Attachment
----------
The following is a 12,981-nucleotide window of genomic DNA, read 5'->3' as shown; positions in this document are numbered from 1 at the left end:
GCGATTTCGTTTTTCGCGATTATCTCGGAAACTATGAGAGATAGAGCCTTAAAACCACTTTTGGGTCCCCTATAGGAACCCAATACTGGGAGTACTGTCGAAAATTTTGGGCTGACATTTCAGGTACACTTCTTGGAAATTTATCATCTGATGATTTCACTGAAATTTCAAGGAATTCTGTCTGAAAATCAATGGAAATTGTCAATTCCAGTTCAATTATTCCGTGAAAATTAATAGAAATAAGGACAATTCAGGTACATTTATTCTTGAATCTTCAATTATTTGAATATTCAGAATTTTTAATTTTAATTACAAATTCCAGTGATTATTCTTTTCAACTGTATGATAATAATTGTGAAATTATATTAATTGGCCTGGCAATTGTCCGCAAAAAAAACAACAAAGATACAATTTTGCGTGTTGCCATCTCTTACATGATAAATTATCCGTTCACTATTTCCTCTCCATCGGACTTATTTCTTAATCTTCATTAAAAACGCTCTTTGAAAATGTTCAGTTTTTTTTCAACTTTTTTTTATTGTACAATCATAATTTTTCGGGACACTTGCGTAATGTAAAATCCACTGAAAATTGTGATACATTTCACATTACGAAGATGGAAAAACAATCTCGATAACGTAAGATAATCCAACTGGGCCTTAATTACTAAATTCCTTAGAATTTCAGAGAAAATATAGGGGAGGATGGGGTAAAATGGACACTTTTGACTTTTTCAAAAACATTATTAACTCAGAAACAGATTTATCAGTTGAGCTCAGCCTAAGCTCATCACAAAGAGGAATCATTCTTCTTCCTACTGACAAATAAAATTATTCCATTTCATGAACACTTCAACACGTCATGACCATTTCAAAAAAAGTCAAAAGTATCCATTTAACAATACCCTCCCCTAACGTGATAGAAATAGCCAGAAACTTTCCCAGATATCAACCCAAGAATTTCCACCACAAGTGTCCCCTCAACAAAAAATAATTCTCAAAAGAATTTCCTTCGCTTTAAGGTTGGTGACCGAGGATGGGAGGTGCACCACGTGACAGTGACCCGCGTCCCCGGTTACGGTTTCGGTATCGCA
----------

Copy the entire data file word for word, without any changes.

The following is a 12,981-nucleotide window of genomic DNA, read 5'->3' as shown; positions in this document are numbered from 1 at the left end:
GCGATTTCGTTTTTCGCGATTATCTCGGAAACTATGAGAGATAGAGCCTTAAAACCACTTTTGGGTCCCCTATAGGAACCCAATACTGGGAGTACTGTCGAAAATTTTGGGCTGACATTTCAGGTACACTTCTTGGAAATTTATCATCTGATGATTTCACTGAAATTTCAAGGAATTCTGTCTGAAAATCAATGGAAATTGTCAATTCCAGTTCAATTATTCCGTGAAAATTAATAGAAATAAGGACAATTCAGGTACATTTATTCTTGAATCTTCAATTATTTGAATATTCAGAATTTTTAATTTTAATTACAAATTCCAGTGATTATTCTTTTCAACTGTATGATAATAATTGTGAAATTATATTAATTGGCCTGGCAATTGTCCGCAAAAAAAACAACAAAGATACAATTTTGCGTGTTGCCATCTCTTACATGATAAATTATCCGTTCACTATTTCCTCTCCATCGGACTTATTTCTTAATCTTCATTAAAAACGCTCTTTGAAAATGTTCAGTTTTTTTTCAACTTTTTTTTATTGTACAATCATAATTTTTCGGGACACTTGCGTAATGTAAAATCCACTGAAAATTGTGATACATTTCACATTACGAAGATGGAAAAACAATCTCGATAACGTAAGATAATCCAACTGGGCCTTAATTACTAAATTCCTTAGAATTTCAGAGAAAATATAGGGGAGGATGGGGTAAAATGGACACTTTTGACTTTTTCAAAAACATTATTAACTCAGAAACAGATTTATCAGTTGAGCTCAGCCTAAGCTCATCACAAAGAGGAATCATTCTTCTTCCTACTGACAAATAAAATTATTCCATTTCATGAACACTTCAACACGTCATGACCATTTCAAAAAAAGTCAAAAGTATCCATTTAACAATACCCTCCCCTAACGTGATAGAAATAGCCAGAAACTTTCCCAGATATCAACCCAAGAATTTCCACCACAAGTGTCCCCTCAACAAAAAATAATTCTCAAAAGAATTTCCTTCGCTTTAAGGTTGGTGACCGAGGATGGGAGGTGCACCACGTGACAGTGACCCGCGTCCCCGGTTACGGTTTCGGTATCGCA